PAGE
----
Of course, last night’s referendum in the U.K. is a perfect example of this. As you are no doubt aware by now, yesterday the British citizens voted to exit the European Union, which was an unexpected development that has generated significant uncertainty. Many investors were not expecting this result, and as a result have been caught “wrong footed” and off guard in their investment positions. Global markets have been extremely volatile in the last 24 hours, particularly in the currency markets and the European stock markets. This vote has created a huge amount of uncertainty, and it is causing investors to come unglued a bit today.
It is at times like this when it is important to do what Dustin Johnson did – to gather ourselves, take a deep breath, keep our emotions under control, and focus on our disciplined approach. It is important to remain present, and focus on the realities we do know, instead of becoming overly emotional and fearful of the uncertainty of the future we don’t know.
It is during times like this that I most appreciate the use of price data as a means for making investment decisions. While the fundamental picture is quite murky and uncertain, the empirical nature of technical analysis is a great way to take the emotion out of investment decisions and focus our attention on a disciplined approach. Price data and charts provide us with a clear and indisputable picture of the current situation as it exists, and allows us to base our decisions on the reality of what is happening now, as opposed to the uncertainty of a future forecast. I find it to be a great way to remain present, and react to market realities as they present themselves.
Fundamentally speaking, the “Brexit” is likely to cause a great deal of short term global and economic uncertainty, as Europe grapples with the multi-year process of the exit. In the short run, this movement will cause significant dislocations within Europe, but also will present significant opportunities.
In the longer run, it is our sense that this vote may signal the “beginning of the end” for the European Union, and may lead to the eventual dissolution of the EU. In recent years there have been increasing calls from many corners of Europe to break up the EU, and many European nations have even been dealing with separatist movements within their own countries. We expect those movements to grow stronger as a result of this vote, which may mean the beginning of a long process of the eventual breakup of the EU. However, it is our view that the EU was an awkward creation in the first place, and that its eventual breakup has been inevitable for quite some time now. In fact, it may end up being the best thing that could happen in Europe, and in particular for the Brits. Matt Ridley of the Wall Street Journal makes that case quite eloquently here:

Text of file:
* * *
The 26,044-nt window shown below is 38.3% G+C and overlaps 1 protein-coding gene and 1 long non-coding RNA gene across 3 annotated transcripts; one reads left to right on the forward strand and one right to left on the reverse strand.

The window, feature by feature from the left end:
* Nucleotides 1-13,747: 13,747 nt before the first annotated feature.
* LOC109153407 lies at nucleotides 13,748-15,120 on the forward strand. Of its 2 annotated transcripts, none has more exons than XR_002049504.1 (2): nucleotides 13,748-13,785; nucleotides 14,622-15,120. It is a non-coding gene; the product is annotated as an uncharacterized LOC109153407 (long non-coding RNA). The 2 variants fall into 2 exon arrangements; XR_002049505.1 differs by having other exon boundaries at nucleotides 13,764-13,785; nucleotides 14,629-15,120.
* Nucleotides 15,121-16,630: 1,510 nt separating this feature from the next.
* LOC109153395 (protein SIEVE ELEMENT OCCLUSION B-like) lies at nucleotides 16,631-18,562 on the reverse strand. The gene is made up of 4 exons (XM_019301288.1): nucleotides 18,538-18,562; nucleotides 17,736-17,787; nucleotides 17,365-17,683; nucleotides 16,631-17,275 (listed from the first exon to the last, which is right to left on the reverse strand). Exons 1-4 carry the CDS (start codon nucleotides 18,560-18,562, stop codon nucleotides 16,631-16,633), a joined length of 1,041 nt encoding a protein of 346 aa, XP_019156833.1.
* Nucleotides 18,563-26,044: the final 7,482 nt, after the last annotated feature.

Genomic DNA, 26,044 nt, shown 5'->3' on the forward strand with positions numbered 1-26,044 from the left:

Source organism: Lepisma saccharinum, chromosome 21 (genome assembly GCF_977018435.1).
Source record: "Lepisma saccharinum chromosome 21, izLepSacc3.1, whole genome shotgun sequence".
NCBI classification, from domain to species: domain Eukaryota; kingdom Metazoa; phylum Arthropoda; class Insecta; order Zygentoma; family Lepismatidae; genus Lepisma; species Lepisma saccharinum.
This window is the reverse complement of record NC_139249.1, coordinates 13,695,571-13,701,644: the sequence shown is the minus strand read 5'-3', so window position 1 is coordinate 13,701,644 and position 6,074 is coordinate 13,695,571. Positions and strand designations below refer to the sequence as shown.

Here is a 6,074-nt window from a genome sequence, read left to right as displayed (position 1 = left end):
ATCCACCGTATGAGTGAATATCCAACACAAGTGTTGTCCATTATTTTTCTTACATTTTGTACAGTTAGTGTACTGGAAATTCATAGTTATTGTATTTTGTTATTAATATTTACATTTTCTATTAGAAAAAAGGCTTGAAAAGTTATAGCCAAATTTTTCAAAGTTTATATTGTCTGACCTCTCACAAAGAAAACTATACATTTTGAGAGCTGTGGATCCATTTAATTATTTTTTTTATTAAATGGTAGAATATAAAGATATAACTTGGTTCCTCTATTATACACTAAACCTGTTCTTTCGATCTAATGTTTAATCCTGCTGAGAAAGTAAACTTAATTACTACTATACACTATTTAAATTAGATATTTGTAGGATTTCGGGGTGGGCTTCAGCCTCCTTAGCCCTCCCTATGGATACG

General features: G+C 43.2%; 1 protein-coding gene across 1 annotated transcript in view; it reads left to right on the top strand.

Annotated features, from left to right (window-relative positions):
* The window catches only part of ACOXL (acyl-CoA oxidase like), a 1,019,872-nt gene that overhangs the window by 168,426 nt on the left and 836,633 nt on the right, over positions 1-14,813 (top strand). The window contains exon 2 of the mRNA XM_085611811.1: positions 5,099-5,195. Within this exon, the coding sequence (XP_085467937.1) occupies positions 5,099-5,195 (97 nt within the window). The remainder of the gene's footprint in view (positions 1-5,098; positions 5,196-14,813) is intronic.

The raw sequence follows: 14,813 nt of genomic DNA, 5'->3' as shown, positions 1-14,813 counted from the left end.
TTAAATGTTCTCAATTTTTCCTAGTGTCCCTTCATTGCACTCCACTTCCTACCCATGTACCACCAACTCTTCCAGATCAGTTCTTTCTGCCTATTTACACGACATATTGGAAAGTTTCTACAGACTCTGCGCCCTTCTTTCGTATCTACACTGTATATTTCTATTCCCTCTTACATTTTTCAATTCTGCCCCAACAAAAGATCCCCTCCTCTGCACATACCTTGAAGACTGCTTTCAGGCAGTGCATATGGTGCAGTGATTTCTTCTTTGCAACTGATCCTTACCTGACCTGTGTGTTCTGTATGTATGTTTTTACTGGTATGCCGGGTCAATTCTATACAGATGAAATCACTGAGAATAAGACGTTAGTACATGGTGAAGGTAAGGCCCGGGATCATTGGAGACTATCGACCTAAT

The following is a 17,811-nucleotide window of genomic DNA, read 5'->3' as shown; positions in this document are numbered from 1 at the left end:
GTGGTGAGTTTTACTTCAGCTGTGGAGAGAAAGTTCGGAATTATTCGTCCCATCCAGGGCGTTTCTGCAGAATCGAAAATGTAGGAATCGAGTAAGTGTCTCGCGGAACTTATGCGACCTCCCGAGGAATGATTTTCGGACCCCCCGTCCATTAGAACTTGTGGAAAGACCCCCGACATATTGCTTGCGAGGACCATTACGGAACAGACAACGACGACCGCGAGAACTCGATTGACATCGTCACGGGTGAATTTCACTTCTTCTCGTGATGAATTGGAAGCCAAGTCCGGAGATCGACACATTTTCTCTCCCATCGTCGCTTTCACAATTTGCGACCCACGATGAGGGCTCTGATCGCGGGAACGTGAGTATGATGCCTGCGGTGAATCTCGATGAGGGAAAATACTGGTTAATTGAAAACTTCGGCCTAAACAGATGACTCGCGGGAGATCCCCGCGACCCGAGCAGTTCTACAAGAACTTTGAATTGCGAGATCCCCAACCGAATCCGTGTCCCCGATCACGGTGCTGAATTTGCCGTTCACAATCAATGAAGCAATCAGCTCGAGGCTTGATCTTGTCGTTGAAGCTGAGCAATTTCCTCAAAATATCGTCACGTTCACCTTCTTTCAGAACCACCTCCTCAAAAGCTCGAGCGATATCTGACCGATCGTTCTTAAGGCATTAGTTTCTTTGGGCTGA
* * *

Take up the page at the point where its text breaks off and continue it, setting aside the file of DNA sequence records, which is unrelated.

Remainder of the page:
The Business Case for Brexit
Britain will thrive outside the EU, free from Brussels’ regulation and empowered to cut its own trade deals.
As we look at the technical and price related data, today’s trading is likely to have some impact on the picture we have been seeing in recent months in our relative strength work. In recent weeks, this research has displayed an extremely low level of dispersion among the relative price momentum between Bonds, US Stocks, Cash and Commodities, while International Equities have been bringing up the rear for some time. After today’s market action, it appears clear that International Equities will continue to struggle, and US Stocks may lose some ground to Cash and Bonds. Because the dispersion of these asset classes has been so low lately, it won’t take much in the form of relative price strength to enable cash and bonds to establish trend leadership – so far the trading indicates this may happen.